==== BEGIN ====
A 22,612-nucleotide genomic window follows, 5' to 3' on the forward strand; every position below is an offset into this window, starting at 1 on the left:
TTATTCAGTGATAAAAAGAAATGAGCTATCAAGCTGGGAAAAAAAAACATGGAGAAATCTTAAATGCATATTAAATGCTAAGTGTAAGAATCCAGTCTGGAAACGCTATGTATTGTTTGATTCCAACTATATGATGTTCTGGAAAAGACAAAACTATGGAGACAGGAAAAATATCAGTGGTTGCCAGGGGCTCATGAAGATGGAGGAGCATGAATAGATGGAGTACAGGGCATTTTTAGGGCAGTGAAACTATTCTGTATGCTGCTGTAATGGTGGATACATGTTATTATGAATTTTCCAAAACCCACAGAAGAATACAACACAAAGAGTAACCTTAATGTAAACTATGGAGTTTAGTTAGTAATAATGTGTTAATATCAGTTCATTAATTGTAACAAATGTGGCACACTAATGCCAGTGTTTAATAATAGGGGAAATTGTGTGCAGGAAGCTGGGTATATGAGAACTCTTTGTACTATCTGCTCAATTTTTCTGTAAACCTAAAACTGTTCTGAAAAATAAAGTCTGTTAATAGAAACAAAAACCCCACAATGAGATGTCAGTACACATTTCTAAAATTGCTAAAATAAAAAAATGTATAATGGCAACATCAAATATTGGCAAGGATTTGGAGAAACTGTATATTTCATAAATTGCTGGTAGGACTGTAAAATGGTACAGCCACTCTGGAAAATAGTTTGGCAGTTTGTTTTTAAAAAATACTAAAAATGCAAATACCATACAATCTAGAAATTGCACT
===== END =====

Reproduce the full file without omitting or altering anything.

A 22,612-nucleotide genomic window follows, 5' to 3' on the forward strand; every position below is an offset into this window, starting at 1 on the left:
TTATTCAGTGATAAAAAGAAATGAGCTATCAAGCTGGGAAAAAAAAACATGGAGAAATCTTAAATGCATATTAAATGCTAAGTGTAAGAATCCAGTCTGGAAACGCTATGTATTGTTTGATTCCAACTATATGATGTTCTGGAAAAGACAAAACTATGGAGACAGGAAAAATATCAGTGGTTGCCAGGGGCTCATGAAGATGGAGGAGCATGAATAGATGGAGTACAGGGCATTTTTAGGGCAGTGAAACTATTCTGTATGCTGCTGTAATGGTGGATACATGTTATTATGAATTTTCCAAAACCCACAGAAGAATACAACACAAAGAGTAACCTTAATGTAAACTATGGAGTTTAGTTAGTAATAATGTGTTAATATCAGTTCATTAATTGTAACAAATGTGGCACACTAATGCCAGTGTTTAATAATAGGGGAAATTGTGTGCAGGAAGCTGGGTATATGAGAACTCTTTGTACTATCTGCTCAATTTTTCTGTAAACCTAAAACTGTTCTGAAAAATAAAGTCTGTTAATAGAAACAAAAACCCCACAATGAGATGTCAGTACACATTTCTAAAATTGCTAAAATAAAAAAATGTATAATGGCAACATCAAATATTGGCAAGGATTTGGAGAAACTGTATATTTCATAAATTGCTGGTAGGACTGTAAAATGGTACAGCCACTCTGGAAAATAGTTTGGCAGTTTGTTTTTAAAAAATACTAAAAATGCAAATACCATACAATCTAGAAATTGCACT